DAILY FILM DOSE: A Daily Film Appreciation and Review Blog: Hamlet

Monday, 23 August 2010


Hamlet (1996) dir. Kenneth Branagh
Starring: Kenneth Branagh, Kate Winslet, Derek Jacobi, Julie Christie


by Alan Bacchus

One of my most cherished cinema experiences is the 70mm special presentation of “Hamlet” in 1996 at Toronto's now-defunct Eglinton cinema. It was the first film exclusively-shot and projected in 70mm since Ron Howard’s “Far and Away”. It was a dying form of cinema and the “Hamlet” experience will likely be the last (we haven't had a 70mm since then). On the big screen, properly screened with a 70mm print, and in the wonderful gothic-style cinema it was a majestic experience.

Now Kenneth Brangh's "Hamlet" gets its long overdue Blu-Ray release for the first time. And though the small screen is never the best venue for a big film such as this, it’s still a wonderful movie and one of the best filmed adaptations of Shakespeare.

Shakespearian language is always a tough nut to crack, and though I've studied the play, seen multiple versions of the movie, and seen it on stage I still only retain about a quarter of the dialogue. Some characters speak more elaborately than others but it's Hamlet, the most psychological of the characters, who is the most complex. His metaphors, puns, similies and other witty jargon is almost incomprehensible. But Branagh is sure to use body language and voice emotion to convey the meaning of his words visually. At times, during his soliquies Branagh overacts, expounding loud, boisterous shouting, then seguing into quiet careful whispers. When performing this with no one around it can look like bad acting, but it's in service of making the film understandable and it works.

“Hamlet” is Shakespeare’s longest and densest play. And Branagh’s “Hamlet” is the first version to film the full, unedited text of the play. This resulted in a film with a 4-hour running time, one of the longest English-language Hollywood films of all time. But the full-text, 4 hour, 70mm aspects are not just gimmicks, Branagh delivers a truly epic film bigger than any filmed version of Hamlet.

Branagh sets his version in a bright and colourful late 19th century Russian-inspired estate – perhaps inspired by “Nicholas and Alexandra”. It seems to be a conscious choice to escape the usual dark and echoey medieval confines of most other Hamlet renditions. Branagh is aided by Alex Thomson's lush 70mm photography. Take a closer look at the shallowness of the depth of field. Branagh has remarked that on some closeups, depending on the camera angle, he often had to choose which eye to hold focus on - note: 'depth of field' refers to how much of a shot is in focus. The longer the lens length, the less depth of field, but also the bigger the format the less depth of field. This combined with the bulky 70mm camera can make shooting more time consuming, but for Branagh and Thomson the result was some amazing and sumptuous images. And with the extensive steadycam work involved someone must have developed severe back problems.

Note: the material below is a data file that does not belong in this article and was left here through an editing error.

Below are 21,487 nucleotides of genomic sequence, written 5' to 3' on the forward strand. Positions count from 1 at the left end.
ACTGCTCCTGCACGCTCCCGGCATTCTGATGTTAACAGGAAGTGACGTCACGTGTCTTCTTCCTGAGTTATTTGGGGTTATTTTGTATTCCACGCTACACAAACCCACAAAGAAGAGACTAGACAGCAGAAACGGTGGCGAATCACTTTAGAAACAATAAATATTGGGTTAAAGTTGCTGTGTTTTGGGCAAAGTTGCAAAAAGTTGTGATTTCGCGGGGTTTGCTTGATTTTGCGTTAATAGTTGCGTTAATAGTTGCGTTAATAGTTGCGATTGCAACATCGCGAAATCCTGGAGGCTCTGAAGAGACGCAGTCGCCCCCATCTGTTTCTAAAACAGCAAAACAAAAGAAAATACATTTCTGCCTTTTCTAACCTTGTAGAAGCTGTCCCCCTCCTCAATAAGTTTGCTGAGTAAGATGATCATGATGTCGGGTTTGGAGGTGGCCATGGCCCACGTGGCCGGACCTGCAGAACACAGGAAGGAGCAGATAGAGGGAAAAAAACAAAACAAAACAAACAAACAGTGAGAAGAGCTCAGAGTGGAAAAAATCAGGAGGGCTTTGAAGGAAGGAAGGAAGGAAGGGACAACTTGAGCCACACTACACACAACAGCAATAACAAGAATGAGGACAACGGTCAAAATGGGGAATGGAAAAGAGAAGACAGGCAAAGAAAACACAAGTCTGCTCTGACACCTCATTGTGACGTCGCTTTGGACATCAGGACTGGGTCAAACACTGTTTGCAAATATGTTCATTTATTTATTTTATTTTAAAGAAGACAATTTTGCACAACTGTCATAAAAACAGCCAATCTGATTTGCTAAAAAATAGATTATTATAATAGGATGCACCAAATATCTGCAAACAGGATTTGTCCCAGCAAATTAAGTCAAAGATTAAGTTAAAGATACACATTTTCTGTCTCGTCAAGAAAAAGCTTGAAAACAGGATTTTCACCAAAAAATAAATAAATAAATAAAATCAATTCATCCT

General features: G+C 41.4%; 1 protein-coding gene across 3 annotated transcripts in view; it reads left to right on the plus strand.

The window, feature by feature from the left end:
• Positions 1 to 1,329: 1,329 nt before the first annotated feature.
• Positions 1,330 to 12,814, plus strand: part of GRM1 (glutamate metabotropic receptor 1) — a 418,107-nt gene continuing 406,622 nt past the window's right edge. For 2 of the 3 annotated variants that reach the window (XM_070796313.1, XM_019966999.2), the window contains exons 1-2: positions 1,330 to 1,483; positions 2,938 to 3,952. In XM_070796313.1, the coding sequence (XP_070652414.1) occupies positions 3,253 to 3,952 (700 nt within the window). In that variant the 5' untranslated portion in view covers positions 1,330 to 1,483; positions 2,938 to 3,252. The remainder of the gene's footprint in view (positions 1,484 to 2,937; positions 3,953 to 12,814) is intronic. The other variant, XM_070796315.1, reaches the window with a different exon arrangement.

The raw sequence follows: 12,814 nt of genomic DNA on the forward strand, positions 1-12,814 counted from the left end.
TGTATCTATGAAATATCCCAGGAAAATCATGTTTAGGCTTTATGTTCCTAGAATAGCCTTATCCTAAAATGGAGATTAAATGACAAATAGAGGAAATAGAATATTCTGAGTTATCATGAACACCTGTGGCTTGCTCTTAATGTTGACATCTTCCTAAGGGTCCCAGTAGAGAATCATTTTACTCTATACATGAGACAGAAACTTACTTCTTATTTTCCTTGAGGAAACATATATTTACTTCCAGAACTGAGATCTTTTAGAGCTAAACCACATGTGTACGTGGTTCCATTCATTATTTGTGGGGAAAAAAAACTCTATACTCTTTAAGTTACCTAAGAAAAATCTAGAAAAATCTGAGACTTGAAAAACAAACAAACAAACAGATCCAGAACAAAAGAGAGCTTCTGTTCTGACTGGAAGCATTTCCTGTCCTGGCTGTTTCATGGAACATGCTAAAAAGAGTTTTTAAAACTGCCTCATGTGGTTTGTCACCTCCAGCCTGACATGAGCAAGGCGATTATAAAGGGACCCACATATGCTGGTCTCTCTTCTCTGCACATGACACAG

In making a full-text, 4-hour version Branagh has given us an 'epic' which the play was meant to be. The key addition is the inclusion of the Fortinbras subplot - the Norwegian counterpart to Hamlet who invades Denmark. The famous sword-play showdown is intercut with Fortinbras' massive army attacking the castle. For the first time we get to see how the melodramatic actions and events of Elisonor resulted in not just tragic death of a family but about the loss of kingdom and country. Enjoy.

Hamlet is available on Blu-Ray from Warner Home Video

1 comment :

Andrew D. Wells said...

I just watched the DVD last week, and share your fond memories of seeing it in the theater. I actually saw it twice. I was trained in Shakespearean acting at Hofstra University on Long Island. The first theater I saw it in was a dive. An art house on its way out in some town I had never heard of. The screen was about as big as the flat screen I now own. The second was in an art gallery with architecture not totally unlike the Castle Elsinore location in the film. That experience was better. Either way a 70mm film is a glorious thing, sad that the format has died out. Roger Ebert tries to screen one each year at his film festival. I'll never forget the 70mm screening of Patton I saw there.

Anyway, I do take umbrage to something you said about Branagh's performance. It is not Branagh that overacts, but Hamlet. If you pay close attention to his soliloqies, when he is alone his speech is very restrained and controlled, but when about others his manner is out of control. There are some exceptions to this rule, his anger gets the best of him a couple of times when alone, but for the most part he sticks to Hamlet's claimthat he only pretends at madness. Although, it did occur to me this time around that Branagh's Hamlet may very well be mad. I think most actors see it as a put on on Hamlet's part, but even in his quiet moments, Branagh seems to teeter on the edge of being lost in his own passion. It is the moments when he is putting on his madness show for everyone that he seems sanest here.

Branagh is not my favorite portrayal, however. Ironically, it was Derek Jacobi's Hamlet in a filmed Royal Shakespeare Company filmed staging of the play that always impressed me the most. Jacobi plays Claudius in Branagh's version. Patrick Stewart of Star Trek and X-Men fame was Claudius to Jacobi's Hamlet. One of the greatest compliments I ever recieved as an actor was during a production of Macbeth when I played King Duncan, one of the cast members said I reminded him of Captain Picard. Well, that is exactly what I was going for.